Finding a therapist who is a good fit for you can certainly be challenging. Finding someone you feel comfortable talking to and inviting into your life can be a sensitive and vulnerable process.
The Struggle Is Real!
There are a lot of logistics to consider for a therapeutic relationship to be sustainable over time. Finding someone you feel comfortable with, who has availability to see you, and whose practice aligns with your needs... not to mention reaching out to them during a difficult season of your life... I don't envy you the task!
The good news is that you only need one person to "click" with you, and you're set. I try to point people in the direction of tools and resources that can help in their search. Although it may take time and some trial and error, it will be worth it once you connect with someone who is a good fit for you.
It's All About Who You Know
One golden resource is a personal recommendation. If you have a friend or family member who can recommend a therapist to you, that's a great place to start. What works for your friend or family member may not necessarily be best for you, but it's worth a shot to try and see.
Your doctor may be able to recommend a therapist, too - perhaps one who accepts the same health insurance. If you're a college student, check out your school's counseling center, if available - they often offer free therapy to their students.
Therapist Search Engines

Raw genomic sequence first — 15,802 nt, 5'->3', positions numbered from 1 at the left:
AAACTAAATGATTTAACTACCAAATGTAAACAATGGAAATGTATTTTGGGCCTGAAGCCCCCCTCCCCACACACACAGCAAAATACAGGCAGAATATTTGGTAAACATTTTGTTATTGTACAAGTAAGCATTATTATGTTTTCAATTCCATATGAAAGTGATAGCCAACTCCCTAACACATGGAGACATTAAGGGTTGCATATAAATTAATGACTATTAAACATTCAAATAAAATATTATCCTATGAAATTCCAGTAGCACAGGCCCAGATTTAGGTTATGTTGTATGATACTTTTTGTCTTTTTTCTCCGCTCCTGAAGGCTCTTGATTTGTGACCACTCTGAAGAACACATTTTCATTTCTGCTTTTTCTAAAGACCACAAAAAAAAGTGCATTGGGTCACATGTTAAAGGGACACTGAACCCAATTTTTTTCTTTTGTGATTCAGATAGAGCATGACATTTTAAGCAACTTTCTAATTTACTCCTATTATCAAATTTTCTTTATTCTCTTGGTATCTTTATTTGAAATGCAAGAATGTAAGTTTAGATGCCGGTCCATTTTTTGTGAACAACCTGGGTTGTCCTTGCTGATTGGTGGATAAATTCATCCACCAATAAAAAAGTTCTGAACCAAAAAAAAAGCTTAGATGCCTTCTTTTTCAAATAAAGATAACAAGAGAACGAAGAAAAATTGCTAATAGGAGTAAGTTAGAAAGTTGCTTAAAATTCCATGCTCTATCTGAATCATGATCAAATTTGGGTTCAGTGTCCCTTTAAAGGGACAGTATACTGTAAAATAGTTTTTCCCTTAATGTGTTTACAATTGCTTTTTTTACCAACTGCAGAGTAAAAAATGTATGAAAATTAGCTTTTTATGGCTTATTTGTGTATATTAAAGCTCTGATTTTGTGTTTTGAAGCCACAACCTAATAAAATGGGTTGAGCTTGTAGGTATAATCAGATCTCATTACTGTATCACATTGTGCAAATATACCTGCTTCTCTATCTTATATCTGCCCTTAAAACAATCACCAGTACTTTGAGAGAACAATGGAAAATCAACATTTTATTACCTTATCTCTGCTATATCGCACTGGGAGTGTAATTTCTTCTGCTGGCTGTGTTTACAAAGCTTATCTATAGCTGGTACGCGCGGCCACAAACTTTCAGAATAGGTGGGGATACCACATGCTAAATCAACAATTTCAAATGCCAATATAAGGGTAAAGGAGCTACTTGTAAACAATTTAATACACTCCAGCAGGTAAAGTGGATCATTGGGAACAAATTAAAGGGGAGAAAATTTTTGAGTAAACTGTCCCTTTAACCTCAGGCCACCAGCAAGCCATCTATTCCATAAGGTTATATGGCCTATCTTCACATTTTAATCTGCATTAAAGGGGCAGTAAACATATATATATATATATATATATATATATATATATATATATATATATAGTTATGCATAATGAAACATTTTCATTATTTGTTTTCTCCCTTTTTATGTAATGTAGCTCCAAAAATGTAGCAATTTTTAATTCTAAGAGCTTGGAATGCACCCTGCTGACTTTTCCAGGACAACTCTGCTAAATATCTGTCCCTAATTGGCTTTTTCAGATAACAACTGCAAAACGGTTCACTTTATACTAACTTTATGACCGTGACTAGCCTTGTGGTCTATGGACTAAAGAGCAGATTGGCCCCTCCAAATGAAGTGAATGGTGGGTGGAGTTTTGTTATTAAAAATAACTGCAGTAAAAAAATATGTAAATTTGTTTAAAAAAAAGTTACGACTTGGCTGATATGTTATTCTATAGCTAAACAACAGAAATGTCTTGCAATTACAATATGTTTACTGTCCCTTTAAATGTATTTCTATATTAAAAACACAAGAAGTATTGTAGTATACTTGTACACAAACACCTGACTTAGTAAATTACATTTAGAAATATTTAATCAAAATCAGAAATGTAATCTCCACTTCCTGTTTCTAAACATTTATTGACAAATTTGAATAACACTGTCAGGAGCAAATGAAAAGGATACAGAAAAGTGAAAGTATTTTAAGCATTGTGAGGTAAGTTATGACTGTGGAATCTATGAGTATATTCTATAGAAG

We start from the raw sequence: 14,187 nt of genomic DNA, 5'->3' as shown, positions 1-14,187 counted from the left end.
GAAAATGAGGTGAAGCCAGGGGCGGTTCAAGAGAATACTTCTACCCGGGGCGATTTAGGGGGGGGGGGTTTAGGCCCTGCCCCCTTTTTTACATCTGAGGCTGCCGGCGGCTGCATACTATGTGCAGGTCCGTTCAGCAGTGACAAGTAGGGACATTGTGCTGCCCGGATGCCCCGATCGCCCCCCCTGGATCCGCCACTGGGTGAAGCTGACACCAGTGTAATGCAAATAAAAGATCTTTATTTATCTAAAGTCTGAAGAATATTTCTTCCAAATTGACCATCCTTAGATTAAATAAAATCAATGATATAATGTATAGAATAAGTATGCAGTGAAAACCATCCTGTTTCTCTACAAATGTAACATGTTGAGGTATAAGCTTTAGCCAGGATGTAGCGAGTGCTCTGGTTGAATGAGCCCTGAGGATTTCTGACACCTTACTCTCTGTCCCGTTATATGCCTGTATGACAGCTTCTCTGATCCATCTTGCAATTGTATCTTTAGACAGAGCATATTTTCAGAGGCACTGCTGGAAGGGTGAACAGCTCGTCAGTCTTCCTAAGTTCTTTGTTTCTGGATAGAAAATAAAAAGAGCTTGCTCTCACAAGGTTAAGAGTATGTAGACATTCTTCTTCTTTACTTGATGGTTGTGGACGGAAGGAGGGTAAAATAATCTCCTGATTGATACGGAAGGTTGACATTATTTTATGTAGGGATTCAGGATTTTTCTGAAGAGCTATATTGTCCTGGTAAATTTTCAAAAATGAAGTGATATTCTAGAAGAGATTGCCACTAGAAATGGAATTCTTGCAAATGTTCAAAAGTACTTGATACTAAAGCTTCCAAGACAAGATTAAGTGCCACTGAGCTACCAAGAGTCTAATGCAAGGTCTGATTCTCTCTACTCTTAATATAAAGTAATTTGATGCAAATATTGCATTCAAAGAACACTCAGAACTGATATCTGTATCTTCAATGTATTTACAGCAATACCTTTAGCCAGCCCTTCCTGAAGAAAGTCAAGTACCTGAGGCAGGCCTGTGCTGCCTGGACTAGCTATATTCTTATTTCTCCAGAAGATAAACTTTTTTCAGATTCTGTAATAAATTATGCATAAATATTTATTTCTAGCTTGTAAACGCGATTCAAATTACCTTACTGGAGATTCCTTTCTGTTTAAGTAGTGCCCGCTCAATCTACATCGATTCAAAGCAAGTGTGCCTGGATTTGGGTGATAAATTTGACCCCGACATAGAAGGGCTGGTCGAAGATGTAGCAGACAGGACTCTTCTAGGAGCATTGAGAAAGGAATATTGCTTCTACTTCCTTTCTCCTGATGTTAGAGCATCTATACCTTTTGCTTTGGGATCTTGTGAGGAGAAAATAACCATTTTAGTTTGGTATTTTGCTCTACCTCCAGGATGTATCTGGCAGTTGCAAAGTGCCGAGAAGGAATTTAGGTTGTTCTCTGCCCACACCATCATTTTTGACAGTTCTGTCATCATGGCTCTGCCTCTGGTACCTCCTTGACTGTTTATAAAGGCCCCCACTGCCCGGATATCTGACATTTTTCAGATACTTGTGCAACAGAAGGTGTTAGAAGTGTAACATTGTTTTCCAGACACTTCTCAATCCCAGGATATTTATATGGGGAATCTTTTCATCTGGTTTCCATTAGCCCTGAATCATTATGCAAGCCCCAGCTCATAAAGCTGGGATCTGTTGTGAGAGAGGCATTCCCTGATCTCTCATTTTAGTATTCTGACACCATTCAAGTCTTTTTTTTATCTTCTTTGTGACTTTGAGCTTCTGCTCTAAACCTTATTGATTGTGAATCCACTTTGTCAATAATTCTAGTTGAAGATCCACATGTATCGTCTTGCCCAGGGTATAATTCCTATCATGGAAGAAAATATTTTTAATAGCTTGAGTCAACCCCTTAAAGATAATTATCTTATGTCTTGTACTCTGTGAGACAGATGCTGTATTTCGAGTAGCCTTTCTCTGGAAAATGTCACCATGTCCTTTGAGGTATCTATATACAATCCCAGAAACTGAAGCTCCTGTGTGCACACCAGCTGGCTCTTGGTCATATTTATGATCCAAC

If you don't have a personal recommendation or need some other options, here are some search engines I commonly recommend:
PsychologyToday.com has a therapist search engine, perhaps the most popularly used tool. Click "Find a Therapist" at the top of their website.
Theravive.com is another website that provides profiles of therapists in your area.
Online-Therapy.com is a flexible, affordable approach to accessing cognitive-behavioral therapy (CBT), which is an evidence-based therapy approach for many mental health issues. The have free content as well as monthly subscription plans.
Therapists sometimes receive an overwhelming number of incoming requests for appointments--especially during times when people's stress levels are higher (for example, during the COVID-19 pandemic). Choosing a therapist is an important decision, and it can be scary to reach out, so here are some tips to help you be successful in your search:
Goodness of Fit: This is key. Do as much background homework as you can about the person before contacting them. That saves you the time and energy of only reaching out to therapists who seem like a good fit for you. Do they seem like a person you'd be comfortable opening up to? Do they have expertise in areas you are struggling with? What is their level of education, training, and experience?
Logistics: What days/times do you have available for therapy appointments? Are you looking for telepsychology (video sessions), in-person sessions, or a mix thereof? If you'll be traveling to their office, do you have time in your schedule to visit that location regularly?
Affordability: What can you afford, either through your health insurance or paying out-of-pocket? If you'll be using your health insurance, it can help to call your health insurance beforehand and ask them:
whether you have coverage for mental health
what your deductible is and has it been met yet